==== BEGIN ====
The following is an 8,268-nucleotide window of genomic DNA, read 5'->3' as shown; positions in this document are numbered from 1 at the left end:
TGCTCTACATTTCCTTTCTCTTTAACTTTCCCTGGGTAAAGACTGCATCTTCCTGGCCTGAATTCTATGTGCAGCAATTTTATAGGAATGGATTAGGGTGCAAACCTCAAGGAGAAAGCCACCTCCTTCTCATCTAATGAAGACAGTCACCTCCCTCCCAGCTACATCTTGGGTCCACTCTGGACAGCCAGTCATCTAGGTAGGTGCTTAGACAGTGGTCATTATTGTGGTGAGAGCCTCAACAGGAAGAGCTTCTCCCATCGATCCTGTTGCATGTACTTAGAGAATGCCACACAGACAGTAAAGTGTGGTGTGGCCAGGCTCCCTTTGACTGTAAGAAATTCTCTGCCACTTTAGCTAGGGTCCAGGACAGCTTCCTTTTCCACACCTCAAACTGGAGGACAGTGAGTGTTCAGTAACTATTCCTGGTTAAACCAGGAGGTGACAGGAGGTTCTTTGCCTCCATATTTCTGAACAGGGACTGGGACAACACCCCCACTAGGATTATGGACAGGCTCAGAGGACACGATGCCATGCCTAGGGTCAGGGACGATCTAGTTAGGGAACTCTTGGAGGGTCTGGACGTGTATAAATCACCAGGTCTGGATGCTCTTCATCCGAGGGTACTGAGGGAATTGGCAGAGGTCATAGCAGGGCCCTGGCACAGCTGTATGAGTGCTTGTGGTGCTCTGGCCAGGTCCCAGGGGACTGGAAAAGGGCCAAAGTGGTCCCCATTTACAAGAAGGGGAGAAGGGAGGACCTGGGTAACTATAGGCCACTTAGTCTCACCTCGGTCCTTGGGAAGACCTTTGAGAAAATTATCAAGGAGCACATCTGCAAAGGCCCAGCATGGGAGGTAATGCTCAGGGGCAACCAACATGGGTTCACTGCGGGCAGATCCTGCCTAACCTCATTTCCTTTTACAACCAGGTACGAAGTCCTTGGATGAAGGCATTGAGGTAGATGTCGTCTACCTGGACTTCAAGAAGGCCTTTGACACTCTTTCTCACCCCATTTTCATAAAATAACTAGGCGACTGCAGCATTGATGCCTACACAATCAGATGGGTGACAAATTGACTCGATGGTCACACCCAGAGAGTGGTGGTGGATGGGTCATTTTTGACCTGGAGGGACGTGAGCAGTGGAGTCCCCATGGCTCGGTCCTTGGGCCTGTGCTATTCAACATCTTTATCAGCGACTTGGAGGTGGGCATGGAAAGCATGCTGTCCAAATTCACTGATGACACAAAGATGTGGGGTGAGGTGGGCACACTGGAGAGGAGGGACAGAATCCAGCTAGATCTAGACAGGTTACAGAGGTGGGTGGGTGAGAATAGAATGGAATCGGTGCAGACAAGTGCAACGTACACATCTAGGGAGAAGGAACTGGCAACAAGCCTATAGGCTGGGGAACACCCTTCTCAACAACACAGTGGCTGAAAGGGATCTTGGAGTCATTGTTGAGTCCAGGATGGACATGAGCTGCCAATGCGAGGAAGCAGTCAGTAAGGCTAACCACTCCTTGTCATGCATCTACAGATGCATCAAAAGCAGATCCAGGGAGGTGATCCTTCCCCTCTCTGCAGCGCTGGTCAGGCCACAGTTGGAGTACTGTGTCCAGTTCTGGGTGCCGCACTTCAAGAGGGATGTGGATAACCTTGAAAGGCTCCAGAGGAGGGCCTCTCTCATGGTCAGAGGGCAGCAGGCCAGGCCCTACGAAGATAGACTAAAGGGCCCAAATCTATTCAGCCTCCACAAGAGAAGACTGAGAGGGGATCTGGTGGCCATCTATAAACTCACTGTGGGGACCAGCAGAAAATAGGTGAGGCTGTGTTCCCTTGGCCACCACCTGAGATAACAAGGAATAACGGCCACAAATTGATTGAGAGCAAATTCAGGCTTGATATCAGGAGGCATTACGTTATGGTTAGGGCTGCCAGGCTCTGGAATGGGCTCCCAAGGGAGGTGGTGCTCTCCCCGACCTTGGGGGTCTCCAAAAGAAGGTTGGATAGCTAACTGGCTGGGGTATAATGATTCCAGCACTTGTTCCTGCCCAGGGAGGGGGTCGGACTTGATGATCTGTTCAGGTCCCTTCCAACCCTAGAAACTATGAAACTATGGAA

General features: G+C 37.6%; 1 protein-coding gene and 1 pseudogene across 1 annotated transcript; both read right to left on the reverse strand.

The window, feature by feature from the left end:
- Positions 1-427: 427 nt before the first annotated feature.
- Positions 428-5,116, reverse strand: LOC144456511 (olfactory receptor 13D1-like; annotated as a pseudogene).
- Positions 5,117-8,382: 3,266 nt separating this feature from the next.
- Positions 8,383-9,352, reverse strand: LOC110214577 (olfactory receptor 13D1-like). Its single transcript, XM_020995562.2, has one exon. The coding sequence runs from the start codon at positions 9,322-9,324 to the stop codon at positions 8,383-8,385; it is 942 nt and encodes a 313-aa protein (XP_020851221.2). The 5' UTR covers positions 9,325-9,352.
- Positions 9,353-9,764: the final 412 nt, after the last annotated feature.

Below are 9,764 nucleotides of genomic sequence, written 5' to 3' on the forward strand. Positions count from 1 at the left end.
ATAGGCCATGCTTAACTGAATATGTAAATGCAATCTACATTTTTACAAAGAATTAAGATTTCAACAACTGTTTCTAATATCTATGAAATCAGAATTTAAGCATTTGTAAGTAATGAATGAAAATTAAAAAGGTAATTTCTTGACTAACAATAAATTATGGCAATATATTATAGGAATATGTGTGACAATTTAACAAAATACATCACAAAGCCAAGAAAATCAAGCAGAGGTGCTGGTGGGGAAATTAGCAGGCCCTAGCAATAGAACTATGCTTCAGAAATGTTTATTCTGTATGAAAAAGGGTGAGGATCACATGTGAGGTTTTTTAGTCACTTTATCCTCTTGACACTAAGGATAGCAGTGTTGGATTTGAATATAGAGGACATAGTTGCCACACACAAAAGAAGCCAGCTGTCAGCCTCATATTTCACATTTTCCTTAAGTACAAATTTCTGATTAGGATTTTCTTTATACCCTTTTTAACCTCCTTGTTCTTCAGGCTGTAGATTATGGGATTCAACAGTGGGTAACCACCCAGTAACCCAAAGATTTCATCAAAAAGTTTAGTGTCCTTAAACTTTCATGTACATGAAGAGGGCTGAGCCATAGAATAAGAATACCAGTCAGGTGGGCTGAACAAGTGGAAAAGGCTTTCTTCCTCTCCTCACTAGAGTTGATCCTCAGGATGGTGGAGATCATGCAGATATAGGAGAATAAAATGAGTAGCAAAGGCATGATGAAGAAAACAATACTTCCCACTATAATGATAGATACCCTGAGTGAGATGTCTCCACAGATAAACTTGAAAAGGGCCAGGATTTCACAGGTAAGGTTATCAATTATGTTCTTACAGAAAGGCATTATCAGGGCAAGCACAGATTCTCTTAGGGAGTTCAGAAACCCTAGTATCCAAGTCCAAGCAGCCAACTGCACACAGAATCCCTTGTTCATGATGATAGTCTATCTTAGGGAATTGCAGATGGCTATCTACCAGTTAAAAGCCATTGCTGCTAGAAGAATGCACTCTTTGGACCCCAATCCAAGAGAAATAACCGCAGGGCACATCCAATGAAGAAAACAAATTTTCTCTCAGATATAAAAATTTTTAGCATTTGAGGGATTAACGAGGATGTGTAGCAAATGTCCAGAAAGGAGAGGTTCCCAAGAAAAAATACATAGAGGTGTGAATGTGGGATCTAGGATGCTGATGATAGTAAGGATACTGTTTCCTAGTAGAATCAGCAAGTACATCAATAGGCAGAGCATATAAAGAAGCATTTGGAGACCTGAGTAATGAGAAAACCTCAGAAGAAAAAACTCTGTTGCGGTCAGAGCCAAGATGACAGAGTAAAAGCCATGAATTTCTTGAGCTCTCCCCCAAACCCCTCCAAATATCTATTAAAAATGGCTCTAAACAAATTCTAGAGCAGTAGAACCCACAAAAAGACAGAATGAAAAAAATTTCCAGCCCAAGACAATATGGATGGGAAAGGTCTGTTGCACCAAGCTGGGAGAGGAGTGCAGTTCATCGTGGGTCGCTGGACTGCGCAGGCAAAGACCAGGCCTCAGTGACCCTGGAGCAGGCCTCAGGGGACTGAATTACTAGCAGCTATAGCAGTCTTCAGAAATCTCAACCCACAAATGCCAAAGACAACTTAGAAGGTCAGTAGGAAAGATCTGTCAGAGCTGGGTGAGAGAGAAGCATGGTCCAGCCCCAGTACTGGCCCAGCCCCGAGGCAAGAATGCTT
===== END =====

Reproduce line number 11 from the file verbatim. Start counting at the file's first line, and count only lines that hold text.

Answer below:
ATAGGCCATGCTTAACTGAATATGTAAATGCAATCTACATTTTTACAAAGAATTAAGATTTCAACAACTGTTTCTAATATCTATGAAATCAGAATTTAAGCATTTGTAAGTAATGAATGAAAATTAAAAAGGTAATTTCTTGACTAACAATAAATTATGGCAATATATTATAGGAATATGTGTGACAATTTAACAAAATACATCACAAAGCCAAGAAAATCAAGCAGAGGTGCTGGTGGGGAAATTAGCAGGCCCTAGCAATAGAACTATGCTTCAGAAATGTTTATTCTGTATGAAAAAGGGTGAGGATCACATGTGAGGTTTTTTAGTCACTTTATCCTCTTGACACTAAGGATAGCAGTGTTGGATTTGAATATAGAGGACATAGTTGCCACACACAAAAGAAGCCAGCTGTCAGCCTCATATTTCACATTTTCCTTAAGTACAAATTTCTGATTAGGATTTTCTTTATACCCTTTTTAACCTCCTTGTTCTTCAGGCTGTAGATTATGGGATTCAACAGTGGGTAACCACCCAGTAACCCAAAGATTTCATCAAAAAGTTTAGTGTCCTTAAACTTTCATGTACATGAAGAGGGCTGAGCCATAGAATAAGAATACCAGTCAGGTGGGCTGAACAAGTGGAAAAGGCTTTCTTCCTCTCCTCACTAGAGTTGATCCTCAGGATGGTGGAGATCATGCAGATATAGGAGAATAAAATGAGTAGCAAAGGCATGATGAAGAAAACAATACTTCCCACTATAATGATAGATACCCTGAGTGAGATGTCTCCACAGATAAACTTGAAAAGGGCCAGGATTTCACAGGTAAGGTTATCAATTATGTTCTTACAGAAAGGCATTATCAGGGCAAGCACAGATTCTCTTAGGGAGTTCAGAAACCCTAGTATCCAAGTCCAAGCAGCCAACTGCACACAGAATCCCTTGTTCATGATGATAGTCTATCTTAGGGAATTGCAGATGGCTATCTACCAGTTAAAAGCCATTGCTGCTAGAAGAATGCACTCTTTGGACCCCAATCCAAGAGAAATAACCGCAGGGCACATCCAATGAAGAAAACAAATTTTCTCTCAGATATAAAAATTTTTAGCATTTGAGGGATTAACGAGGATGTGTAGCAAATGTCCAGAAAGGAGAGGTTCCCAAGAAAAAATACATAGAGGTGTGAATGTGGGATCTAGGATGCTGATGATAGTAAGGATACTGTTTCCTAGTAGAATCAGCAAGTACATCAATAGGCAGAGCATATAAAGAAGCATTTGGAGACCTGAGTAATGAGAAAACCTCAGAAGAAAAAACTCTGTTGCGGTCAGAGCCAAGATGACAGAGTAAAAGCCATGAATTTCTTGAGCTCTCCCCCAAACCCCTCCAAATATCTATTAAAAATGGCTCTAAACAAATTCTAGAGCAGTAGAACCCACAAAAAGACAGAATGAAAAAAATTTCCAGCCCAAGACAATATGGATGGGAAAGGTCTGTTGCACCAAGCTGGGAGAGGAGTGCAGTTCATCGTGGGTCGCTGGACTGCGCAGGCAAAGACCAGGCCTCAGTGACCCTGGAGCAGGCCTCAGGGGACTGAATTACTAGCAGCTATAGCAGTCTTCAGAAATCTCAACCCACAAATGCCAAAGACAACTTAGAAGGTCAGTAGGAAAGATCTGTCAGAGCTGGGTGAGAGAGAAGCATGGTCCAGCCCCAGTACTGGCCCAGCCCCGAGGCAAGAATGCTT